How did this happen?
There are many possible reactions to this realization. Here’s the one Sarah chose: she doubled down. She cut out the late nights and sugar. She added running and began her days with strawberry-banana-kale smoothies. And she started studying. Morning, noon, night. Weekdays, weekends. When she couldn’t figure something out, she called up her friends. When they all couldn’t figure it out, she dragged her brother, the college junior, out of his lair. He took two years of calculus in high school; now he was recruited back into action.
By Tuesday morning, she was ready. Somehow, she said, she’d learned it. She thought she might just pass this thing.
“Good luck, Sarah,” I said as I sat down at my computer to do an interview for an article.
“Good luck, Sarah,” said the college junior as he took off on another one of his bike rides.
“Good luck, Sarah!” the trombone-playing brother said, vacating the office-turned-music studio to give Sarah privacy and quiet. She arrived a half hour early, set up, logged in. In the dining room (me), and the family room (trombone boy), and out on the bike trail, and over at the hospital (her dad, working), we all said a prayer for our hard-working calculus student.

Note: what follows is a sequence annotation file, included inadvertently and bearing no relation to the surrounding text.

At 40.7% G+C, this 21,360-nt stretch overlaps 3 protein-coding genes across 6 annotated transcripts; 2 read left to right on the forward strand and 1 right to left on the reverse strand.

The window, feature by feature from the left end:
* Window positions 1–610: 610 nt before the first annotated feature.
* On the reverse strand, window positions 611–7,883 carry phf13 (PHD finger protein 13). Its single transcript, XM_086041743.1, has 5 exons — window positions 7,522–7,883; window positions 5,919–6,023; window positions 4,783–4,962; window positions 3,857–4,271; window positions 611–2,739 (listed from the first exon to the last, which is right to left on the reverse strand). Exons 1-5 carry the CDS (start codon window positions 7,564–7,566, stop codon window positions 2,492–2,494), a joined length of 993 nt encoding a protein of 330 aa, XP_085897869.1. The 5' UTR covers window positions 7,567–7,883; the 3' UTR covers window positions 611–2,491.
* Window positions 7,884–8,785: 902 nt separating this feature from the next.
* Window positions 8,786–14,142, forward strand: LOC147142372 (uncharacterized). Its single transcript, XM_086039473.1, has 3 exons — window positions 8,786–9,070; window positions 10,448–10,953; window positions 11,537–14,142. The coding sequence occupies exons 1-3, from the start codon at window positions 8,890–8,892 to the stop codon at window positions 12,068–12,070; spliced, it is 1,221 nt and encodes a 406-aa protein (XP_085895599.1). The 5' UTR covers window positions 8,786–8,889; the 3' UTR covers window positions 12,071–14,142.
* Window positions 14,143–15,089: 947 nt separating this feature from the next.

Then she took the AP exam
Dear reader, if you’ve gotten this far with me, be assured that she finished the entire exam. She even felt like she slayed the damn thing.
But when she went to turn it in, the computer wouldn’t accept it.
She started trying to turn it in with four and a half minutes to spare. For four and a half minutes, Sarah tried everything she could think of to get the College Board, which administers the test, to accept her uploads of her work. That’s required to pass the exam. But the site refused to take it. And refused. And refused.
Then, after four and a half minutes, it shut her down.
And she could not submit the AP test
The College Board says this happened to fewer than one percent of all AP test takers this spring. But from what Sarah can see, among her friends and on social media, it feels like more than that — especially for the calculus exam, because it demanded uploads of handwritten calculations.
Yes, she raged. Of course, she cried. She questioned her technical capabilities and despaired at the time and effort sacrificed for this empty result.